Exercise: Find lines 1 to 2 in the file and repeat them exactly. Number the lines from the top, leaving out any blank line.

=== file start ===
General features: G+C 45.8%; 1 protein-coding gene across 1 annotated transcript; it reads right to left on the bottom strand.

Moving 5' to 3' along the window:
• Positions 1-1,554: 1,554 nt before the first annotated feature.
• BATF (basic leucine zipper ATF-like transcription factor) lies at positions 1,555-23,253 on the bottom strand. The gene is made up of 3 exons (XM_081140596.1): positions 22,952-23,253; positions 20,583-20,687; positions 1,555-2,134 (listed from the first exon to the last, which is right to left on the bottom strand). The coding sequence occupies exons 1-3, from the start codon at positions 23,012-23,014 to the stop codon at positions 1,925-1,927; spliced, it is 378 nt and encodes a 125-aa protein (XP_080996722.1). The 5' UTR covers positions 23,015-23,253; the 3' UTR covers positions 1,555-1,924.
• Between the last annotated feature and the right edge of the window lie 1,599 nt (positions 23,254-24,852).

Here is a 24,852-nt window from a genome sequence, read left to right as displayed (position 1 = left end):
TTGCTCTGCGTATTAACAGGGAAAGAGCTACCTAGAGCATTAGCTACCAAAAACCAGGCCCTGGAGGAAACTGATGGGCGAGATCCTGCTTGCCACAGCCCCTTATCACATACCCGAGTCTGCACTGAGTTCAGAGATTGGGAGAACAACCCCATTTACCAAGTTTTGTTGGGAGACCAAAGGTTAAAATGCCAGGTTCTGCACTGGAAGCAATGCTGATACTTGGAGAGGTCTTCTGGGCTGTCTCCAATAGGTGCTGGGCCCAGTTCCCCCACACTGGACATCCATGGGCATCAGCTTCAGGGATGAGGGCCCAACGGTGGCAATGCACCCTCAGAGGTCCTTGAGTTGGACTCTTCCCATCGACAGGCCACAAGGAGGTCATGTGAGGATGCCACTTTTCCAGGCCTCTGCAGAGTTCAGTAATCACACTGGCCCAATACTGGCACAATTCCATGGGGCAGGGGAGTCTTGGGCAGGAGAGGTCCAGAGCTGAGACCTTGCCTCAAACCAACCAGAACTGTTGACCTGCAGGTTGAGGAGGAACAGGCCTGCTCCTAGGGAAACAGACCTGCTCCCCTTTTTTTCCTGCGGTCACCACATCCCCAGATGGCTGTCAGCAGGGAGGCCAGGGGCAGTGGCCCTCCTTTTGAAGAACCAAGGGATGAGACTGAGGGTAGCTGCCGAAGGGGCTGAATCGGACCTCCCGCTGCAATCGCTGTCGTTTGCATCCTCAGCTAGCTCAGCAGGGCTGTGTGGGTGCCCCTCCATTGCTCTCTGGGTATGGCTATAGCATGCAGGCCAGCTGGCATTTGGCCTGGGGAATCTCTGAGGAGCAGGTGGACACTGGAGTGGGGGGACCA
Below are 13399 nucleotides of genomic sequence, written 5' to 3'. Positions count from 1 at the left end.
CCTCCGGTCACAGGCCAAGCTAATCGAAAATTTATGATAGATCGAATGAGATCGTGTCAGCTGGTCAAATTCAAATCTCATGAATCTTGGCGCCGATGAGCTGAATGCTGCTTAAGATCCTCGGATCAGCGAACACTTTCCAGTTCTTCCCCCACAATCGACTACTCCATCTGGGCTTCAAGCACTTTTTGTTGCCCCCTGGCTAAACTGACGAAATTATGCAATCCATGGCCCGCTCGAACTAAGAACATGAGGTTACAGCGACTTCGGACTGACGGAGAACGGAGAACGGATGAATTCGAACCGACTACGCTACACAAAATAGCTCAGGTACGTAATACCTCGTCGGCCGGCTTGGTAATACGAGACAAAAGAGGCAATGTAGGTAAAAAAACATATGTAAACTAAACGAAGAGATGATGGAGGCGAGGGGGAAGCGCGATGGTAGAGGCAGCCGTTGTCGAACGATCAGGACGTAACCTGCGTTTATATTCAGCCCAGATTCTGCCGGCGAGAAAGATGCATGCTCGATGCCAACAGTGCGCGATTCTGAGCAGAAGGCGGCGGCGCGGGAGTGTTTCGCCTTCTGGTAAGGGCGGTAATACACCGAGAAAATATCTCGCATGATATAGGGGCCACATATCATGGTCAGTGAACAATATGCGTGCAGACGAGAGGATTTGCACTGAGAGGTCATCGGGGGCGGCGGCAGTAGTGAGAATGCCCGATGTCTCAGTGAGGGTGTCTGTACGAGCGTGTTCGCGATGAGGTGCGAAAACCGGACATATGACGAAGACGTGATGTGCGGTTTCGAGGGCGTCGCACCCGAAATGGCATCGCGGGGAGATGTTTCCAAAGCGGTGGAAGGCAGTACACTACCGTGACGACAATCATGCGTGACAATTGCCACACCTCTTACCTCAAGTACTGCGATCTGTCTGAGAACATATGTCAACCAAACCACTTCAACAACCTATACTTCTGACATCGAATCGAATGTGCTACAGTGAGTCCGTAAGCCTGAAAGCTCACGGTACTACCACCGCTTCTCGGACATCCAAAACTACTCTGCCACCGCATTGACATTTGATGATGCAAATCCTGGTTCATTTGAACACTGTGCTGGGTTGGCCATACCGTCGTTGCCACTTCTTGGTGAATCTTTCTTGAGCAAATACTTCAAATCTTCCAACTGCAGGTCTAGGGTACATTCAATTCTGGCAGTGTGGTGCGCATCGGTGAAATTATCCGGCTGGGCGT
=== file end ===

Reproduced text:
General features: G+C 45.8%; 1 protein-coding gene across 1 annotated transcript; it reads right to left on the bottom strand.

Moving 5' to 3' along the window: